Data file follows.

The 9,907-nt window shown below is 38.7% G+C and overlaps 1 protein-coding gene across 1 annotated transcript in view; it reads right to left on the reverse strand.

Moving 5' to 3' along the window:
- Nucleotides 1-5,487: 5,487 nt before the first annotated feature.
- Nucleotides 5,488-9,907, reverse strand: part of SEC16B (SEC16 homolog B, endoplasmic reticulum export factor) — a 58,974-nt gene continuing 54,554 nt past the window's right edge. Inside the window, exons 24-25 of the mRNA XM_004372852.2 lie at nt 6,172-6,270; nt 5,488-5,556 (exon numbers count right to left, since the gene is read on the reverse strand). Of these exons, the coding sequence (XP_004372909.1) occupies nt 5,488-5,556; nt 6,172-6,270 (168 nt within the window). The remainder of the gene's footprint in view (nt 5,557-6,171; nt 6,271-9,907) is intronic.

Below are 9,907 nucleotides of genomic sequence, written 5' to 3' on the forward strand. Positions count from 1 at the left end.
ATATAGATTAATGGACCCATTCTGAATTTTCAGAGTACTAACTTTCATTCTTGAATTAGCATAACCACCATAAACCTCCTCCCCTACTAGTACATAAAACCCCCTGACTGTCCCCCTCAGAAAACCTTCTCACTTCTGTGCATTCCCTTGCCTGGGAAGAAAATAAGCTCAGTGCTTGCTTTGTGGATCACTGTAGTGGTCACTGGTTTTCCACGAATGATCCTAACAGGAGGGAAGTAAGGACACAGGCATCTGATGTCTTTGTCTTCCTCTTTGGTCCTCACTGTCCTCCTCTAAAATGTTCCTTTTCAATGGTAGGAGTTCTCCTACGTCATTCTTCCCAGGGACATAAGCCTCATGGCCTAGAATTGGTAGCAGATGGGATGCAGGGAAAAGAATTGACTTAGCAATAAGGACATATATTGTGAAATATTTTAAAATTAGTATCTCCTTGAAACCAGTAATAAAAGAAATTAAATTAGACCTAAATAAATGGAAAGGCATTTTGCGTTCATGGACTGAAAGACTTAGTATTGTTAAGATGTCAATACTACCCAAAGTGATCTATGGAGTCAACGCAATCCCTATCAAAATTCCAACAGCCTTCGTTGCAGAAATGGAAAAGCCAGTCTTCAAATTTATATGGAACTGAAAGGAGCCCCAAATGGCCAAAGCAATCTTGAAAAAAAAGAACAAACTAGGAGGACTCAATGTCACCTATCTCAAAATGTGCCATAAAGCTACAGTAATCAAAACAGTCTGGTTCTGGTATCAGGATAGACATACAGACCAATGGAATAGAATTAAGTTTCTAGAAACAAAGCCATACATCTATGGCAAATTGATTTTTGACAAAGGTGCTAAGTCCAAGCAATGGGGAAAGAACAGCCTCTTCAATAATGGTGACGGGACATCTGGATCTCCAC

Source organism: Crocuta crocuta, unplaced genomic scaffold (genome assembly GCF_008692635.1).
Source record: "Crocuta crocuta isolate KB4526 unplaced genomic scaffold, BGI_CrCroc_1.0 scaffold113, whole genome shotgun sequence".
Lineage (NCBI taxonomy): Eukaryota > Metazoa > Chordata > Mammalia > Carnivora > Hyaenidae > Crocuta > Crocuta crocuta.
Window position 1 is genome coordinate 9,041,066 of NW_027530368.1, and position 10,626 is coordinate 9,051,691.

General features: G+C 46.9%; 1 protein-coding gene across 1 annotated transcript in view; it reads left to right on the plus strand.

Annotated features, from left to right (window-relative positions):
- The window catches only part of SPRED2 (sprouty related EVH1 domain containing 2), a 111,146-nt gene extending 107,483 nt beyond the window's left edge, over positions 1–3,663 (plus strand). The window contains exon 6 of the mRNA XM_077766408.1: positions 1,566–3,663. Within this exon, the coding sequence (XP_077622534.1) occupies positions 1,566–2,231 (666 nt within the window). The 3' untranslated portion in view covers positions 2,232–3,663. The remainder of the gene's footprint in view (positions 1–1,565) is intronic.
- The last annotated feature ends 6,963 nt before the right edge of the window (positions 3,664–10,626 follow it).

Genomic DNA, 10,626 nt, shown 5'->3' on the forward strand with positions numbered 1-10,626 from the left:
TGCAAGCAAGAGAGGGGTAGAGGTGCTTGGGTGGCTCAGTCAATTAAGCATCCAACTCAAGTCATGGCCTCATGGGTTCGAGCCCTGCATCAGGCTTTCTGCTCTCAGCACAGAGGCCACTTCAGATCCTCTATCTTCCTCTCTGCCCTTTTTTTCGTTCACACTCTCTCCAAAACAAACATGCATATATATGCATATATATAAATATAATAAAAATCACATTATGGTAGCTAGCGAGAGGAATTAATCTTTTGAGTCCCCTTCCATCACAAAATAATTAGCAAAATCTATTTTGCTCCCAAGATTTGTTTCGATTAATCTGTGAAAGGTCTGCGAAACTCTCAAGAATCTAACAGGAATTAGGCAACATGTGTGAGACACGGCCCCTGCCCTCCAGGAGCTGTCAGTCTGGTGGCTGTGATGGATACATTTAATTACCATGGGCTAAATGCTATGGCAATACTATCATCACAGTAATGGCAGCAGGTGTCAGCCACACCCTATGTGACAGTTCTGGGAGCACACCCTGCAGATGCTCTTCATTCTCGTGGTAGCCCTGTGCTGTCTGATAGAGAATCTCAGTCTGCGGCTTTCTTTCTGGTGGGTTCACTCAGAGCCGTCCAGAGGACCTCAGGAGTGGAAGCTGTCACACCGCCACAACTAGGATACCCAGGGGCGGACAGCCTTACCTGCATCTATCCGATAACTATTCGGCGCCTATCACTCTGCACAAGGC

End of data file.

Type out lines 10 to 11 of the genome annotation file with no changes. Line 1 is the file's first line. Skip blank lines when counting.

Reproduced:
Window position 1 is genome coordinate 9,041,066 of NW_027530368.1, and position 10,626 is coordinate 9,051,691.

General features: G+C 46.9%; 1 protein-coding gene across 1 annotated transcript in view; it reads left to right on the plus strand.